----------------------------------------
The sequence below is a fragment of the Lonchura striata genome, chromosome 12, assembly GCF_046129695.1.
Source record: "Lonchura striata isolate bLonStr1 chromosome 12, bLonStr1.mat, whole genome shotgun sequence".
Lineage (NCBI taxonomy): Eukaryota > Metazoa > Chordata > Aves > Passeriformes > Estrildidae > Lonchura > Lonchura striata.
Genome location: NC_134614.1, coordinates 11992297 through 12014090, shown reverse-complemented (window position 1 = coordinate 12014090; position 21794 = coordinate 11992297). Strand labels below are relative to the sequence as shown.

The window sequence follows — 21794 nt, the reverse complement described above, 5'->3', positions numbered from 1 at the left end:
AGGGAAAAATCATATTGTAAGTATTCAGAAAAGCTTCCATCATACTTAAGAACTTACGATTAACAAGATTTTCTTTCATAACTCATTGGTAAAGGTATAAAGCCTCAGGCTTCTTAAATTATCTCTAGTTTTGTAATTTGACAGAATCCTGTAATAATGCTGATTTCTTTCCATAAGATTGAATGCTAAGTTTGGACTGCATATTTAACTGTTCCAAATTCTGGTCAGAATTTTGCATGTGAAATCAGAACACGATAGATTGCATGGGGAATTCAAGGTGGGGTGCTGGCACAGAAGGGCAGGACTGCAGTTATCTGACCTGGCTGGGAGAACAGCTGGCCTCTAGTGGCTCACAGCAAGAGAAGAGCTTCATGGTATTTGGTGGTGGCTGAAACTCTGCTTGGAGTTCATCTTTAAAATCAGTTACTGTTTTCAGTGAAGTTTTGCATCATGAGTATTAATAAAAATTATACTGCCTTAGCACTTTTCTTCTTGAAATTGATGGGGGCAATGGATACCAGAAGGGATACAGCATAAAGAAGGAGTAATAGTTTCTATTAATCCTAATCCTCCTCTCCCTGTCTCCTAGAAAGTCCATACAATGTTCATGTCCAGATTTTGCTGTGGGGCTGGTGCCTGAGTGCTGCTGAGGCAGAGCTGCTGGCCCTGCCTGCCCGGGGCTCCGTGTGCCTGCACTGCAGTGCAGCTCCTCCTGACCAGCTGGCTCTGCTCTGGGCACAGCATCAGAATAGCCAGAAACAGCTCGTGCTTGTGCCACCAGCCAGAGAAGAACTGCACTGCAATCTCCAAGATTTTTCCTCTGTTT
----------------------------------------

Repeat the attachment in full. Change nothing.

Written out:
The sequence below is a fragment of the Lonchura striata genome, chromosome 12, assembly GCF_046129695.1.
Source record: "Lonchura striata isolate bLonStr1 chromosome 12, bLonStr1.mat, whole genome shotgun sequence".
Lineage (NCBI taxonomy): Eukaryota > Metazoa > Chordata > Aves > Passeriformes > Estrildidae > Lonchura > Lonchura striata.
Genome location: NC_134614.1, coordinates 11992297 through 12014090, shown reverse-complemented (window position 1 = coordinate 12014090; position 21794 = coordinate 11992297). Strand labels below are relative to the sequence as shown.

The window sequence follows — 21794 nt, the reverse complement described above, 5'->3', positions numbered from 1 at the left end:
AGGGAAAAATCATATTGTAAGTATTCAGAAAAGCTTCCATCATACTTAAGAACTTACGATTAACAAGATTTTCTTTCATAACTCATTGGTAAAGGTATAAAGCCTCAGGCTTCTTAAATTATCTCTAGTTTTGTAATTTGACAGAATCCTGTAATAATGCTGATTTCTTTCCATAAGATTGAATGCTAAGTTTGGACTGCATATTTAACTGTTCCAAATTCTGGTCAGAATTTTGCATGTGAAATCAGAACACGATAGATTGCATGGGGAATTCAAGGTGGGGTGCTGGCACAGAAGGGCAGGACTGCAGTTATCTGACCTGGCTGGGAGAACAGCTGGCCTCTAGTGGCTCACAGCAAGAGAAGAGCTTCATGGTATTTGGTGGTGGCTGAAACTCTGCTTGGAGTTCATCTTTAAAATCAGTTACTGTTTTCAGTGAAGTTTTGCATCATGAGTATTAATAAAAATTATACTGCCTTAGCACTTTTCTTCTTGAAATTGATGGGGGCAATGGATACCAGAAGGGATACAGCATAAAGAAGGAGTAATAGTTTCTATTAATCCTAATCCTCCTCTCCCTGTCTCCTAGAAAGTCCATACAATGTTCATGTCCAGATTTTGCTGTGGGGCTGGTGCCTGAGTGCTGCTGAGGCAGAGCTGCTGGCCCTGCCTGCCCGGGGCTCCGTGTGCCTGCACTGCAGTGCAGCTCCTCCTGACCAGCTGGCTCTGCTCTGGGCACAGCATCAGAATAGCCAGAAACAGCTCGTGCTTGTGCCACCAGCCAGAGAAGAACTGCACTGCAATCTCCAAGATTTTTCCTCTGTTT